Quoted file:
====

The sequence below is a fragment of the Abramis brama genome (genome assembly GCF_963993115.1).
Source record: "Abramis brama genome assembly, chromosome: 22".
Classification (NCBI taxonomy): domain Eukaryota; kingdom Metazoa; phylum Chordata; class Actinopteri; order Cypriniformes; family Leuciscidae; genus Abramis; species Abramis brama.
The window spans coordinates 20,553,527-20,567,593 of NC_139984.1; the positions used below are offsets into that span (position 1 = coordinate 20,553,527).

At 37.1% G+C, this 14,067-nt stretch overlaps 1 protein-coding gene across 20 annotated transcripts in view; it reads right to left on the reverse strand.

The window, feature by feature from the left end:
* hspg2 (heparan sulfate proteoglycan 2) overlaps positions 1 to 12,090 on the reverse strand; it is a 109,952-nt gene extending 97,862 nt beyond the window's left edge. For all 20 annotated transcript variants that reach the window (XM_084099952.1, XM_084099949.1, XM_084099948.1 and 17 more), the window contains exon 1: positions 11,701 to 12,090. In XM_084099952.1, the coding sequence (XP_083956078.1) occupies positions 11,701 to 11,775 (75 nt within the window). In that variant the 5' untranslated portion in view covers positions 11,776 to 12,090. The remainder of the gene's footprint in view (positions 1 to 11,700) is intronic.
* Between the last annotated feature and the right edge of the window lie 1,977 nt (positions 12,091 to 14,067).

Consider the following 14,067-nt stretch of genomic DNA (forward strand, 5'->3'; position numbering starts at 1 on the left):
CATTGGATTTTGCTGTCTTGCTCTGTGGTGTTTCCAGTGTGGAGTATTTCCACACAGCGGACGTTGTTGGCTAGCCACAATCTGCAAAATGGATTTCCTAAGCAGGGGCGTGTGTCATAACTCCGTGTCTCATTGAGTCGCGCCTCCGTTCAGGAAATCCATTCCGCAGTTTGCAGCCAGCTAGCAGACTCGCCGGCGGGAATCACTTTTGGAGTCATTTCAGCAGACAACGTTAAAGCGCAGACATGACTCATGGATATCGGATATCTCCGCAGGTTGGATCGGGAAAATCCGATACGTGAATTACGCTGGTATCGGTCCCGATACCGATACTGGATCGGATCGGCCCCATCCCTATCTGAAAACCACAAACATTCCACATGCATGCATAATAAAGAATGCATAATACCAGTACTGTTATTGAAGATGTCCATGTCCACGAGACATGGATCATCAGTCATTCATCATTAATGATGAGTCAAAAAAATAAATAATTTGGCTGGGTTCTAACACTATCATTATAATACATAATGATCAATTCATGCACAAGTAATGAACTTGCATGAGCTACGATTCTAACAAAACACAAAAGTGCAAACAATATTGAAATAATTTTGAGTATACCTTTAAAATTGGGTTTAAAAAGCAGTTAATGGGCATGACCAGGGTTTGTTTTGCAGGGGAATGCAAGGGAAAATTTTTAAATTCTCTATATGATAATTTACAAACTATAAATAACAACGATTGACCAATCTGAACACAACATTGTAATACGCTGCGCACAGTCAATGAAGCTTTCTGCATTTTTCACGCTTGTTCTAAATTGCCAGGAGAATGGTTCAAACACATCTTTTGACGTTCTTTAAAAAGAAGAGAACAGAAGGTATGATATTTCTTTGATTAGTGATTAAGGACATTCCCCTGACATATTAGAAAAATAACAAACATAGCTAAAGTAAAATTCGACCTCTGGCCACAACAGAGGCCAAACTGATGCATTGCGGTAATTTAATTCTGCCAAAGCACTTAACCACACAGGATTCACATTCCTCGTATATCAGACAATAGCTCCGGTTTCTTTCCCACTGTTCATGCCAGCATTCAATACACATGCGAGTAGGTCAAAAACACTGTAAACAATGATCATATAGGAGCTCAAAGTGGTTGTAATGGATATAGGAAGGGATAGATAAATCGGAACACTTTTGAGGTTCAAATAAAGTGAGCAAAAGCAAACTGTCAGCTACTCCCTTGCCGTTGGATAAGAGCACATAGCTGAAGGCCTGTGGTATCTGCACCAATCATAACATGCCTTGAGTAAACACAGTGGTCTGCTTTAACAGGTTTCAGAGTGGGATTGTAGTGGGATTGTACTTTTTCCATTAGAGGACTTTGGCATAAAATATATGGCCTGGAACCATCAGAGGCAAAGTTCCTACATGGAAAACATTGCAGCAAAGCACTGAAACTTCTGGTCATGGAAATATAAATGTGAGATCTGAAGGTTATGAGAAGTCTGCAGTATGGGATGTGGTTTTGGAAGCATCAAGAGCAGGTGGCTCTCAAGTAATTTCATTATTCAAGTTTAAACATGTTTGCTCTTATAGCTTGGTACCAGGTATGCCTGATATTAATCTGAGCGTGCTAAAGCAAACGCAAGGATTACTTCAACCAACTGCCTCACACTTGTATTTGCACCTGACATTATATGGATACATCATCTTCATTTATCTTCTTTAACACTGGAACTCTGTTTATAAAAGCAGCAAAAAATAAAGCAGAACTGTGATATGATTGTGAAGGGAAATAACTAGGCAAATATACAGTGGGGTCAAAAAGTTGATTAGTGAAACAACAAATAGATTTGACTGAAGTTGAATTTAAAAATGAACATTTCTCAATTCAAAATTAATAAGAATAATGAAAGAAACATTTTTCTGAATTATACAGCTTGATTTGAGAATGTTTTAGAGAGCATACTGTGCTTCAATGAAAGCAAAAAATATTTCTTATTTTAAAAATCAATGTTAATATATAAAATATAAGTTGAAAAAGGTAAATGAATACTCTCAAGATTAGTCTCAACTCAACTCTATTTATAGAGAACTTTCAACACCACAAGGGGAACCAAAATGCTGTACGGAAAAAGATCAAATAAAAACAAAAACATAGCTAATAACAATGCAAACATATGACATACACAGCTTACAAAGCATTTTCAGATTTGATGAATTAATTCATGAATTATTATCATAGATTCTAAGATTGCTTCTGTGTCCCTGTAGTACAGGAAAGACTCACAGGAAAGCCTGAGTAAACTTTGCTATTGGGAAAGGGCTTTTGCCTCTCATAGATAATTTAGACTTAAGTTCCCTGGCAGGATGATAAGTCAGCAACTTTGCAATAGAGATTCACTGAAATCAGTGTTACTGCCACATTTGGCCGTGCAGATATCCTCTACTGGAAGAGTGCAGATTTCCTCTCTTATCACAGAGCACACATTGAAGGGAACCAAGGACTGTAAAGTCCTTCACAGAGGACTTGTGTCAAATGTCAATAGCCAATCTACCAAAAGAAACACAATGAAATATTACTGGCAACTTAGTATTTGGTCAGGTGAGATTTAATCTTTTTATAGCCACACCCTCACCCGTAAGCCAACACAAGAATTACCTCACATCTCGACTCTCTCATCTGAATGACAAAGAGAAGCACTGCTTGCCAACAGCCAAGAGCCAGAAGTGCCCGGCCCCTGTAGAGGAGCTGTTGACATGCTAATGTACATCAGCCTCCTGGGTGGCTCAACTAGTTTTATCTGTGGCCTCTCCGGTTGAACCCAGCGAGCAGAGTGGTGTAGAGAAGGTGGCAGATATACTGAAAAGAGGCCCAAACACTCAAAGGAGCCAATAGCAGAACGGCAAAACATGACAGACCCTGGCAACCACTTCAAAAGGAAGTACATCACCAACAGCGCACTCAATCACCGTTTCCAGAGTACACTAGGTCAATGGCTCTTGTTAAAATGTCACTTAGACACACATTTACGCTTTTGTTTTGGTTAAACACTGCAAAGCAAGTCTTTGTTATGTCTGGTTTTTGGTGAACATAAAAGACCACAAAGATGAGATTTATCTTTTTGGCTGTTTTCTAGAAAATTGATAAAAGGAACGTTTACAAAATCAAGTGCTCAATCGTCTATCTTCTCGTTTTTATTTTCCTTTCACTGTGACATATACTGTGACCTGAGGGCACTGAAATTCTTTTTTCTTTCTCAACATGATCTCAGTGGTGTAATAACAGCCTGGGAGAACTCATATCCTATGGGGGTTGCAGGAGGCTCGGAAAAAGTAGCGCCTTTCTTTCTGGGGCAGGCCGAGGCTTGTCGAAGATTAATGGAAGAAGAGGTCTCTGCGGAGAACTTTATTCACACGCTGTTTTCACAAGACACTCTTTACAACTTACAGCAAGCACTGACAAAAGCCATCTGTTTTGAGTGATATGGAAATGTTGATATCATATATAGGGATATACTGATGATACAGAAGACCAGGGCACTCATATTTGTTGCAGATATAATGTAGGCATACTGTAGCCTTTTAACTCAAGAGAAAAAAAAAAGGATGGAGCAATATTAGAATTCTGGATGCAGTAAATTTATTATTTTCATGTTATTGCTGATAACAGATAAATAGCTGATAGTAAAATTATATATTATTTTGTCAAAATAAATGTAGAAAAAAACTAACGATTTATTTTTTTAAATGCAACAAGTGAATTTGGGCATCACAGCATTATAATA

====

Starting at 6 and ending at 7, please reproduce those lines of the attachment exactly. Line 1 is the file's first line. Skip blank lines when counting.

The window, feature by feature from the left end:
* hspg2 (heparan sulfate proteoglycan 2) overlaps positions 1 to 12,090 on the reverse strand; it is a 109,952-nt gene extending 97,862 nt beyond the window's left edge. For all 20 annotated transcript variants that reach the window (XM_084099952.1, XM_084099949.1, XM_084099948.1 and 17 more), the window contains exon 1: positions 11,701 to 12,090. In XM_084099952.1, the coding sequence (XP_083956078.1) occupies positions 11,701 to 11,775 (75 nt within the window). In that variant the 5' untranslated portion in view covers positions 11,776 to 12,090. The remainder of the gene's footprint in view (positions 1 to 11,700) is intronic.